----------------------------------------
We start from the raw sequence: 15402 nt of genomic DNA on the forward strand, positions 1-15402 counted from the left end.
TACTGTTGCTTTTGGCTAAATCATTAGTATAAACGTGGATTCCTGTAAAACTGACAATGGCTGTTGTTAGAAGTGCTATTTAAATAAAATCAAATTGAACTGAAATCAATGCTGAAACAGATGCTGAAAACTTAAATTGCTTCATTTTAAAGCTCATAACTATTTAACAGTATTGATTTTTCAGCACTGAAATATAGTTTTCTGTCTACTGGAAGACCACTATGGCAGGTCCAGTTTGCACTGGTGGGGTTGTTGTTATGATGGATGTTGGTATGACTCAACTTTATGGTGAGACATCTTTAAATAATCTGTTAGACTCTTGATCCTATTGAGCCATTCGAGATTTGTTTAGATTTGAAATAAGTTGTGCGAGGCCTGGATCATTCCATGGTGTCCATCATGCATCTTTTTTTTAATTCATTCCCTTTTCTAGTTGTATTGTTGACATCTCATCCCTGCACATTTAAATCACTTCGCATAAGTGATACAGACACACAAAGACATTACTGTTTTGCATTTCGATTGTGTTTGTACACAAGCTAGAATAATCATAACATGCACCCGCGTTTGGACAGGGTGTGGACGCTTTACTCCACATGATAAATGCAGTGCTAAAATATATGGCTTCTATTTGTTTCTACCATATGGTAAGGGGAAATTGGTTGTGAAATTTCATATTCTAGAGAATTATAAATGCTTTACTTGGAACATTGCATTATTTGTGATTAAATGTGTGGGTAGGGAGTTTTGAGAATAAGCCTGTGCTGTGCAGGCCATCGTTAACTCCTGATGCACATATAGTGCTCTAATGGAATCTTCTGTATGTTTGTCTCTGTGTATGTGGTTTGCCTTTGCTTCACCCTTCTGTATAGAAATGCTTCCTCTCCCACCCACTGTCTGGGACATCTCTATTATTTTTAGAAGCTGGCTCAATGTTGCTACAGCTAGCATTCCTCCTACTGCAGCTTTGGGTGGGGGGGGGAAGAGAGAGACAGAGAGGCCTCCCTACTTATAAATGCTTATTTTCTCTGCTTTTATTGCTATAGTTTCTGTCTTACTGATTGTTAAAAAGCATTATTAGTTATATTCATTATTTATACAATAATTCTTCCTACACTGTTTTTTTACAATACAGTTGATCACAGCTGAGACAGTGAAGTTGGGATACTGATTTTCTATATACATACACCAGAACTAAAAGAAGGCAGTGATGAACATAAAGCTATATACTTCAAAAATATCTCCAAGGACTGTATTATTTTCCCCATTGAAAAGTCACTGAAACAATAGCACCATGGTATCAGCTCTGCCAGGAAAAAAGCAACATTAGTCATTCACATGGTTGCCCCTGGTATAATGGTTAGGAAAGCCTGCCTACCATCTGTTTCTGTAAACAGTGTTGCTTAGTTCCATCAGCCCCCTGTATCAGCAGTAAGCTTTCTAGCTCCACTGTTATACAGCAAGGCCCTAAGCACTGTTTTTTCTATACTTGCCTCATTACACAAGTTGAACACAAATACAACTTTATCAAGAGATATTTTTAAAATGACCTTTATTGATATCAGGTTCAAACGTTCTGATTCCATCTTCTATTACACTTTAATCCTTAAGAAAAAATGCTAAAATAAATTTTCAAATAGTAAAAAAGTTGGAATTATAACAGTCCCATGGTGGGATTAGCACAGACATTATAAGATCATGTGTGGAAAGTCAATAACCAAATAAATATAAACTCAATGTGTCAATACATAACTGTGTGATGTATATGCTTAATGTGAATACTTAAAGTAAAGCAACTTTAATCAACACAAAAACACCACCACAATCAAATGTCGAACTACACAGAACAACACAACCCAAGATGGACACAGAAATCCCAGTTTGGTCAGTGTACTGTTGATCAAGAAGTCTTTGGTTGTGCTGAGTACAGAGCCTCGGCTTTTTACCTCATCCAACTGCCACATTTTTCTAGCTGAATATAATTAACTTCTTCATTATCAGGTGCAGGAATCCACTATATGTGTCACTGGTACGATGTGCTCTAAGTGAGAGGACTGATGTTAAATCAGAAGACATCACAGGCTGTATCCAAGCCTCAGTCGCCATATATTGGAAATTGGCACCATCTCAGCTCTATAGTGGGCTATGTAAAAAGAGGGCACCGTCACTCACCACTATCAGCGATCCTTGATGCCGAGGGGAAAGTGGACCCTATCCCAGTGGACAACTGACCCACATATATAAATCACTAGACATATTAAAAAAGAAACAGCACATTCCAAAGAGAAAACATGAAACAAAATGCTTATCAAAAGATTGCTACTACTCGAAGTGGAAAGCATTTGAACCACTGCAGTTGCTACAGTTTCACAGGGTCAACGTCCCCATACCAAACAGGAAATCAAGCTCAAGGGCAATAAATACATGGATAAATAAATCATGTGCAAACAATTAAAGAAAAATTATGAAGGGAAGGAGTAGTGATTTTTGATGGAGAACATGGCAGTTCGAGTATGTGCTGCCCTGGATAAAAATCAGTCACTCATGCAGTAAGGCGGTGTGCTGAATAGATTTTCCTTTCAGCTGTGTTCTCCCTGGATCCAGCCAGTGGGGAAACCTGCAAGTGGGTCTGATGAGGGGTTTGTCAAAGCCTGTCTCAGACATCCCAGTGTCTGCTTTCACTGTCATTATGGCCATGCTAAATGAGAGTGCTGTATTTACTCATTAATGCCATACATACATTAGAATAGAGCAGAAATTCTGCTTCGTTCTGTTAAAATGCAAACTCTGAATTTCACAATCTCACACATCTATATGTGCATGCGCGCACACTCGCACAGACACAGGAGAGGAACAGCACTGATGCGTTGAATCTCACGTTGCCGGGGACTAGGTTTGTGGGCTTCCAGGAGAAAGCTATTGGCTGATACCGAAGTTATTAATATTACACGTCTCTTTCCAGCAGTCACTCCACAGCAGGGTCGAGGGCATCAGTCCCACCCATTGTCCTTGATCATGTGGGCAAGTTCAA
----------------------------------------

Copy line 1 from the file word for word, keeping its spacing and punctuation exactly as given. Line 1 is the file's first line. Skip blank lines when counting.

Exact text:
We start from the raw sequence: 15402 nt of genomic DNA on the forward strand, positions 1-15402 counted from the left end.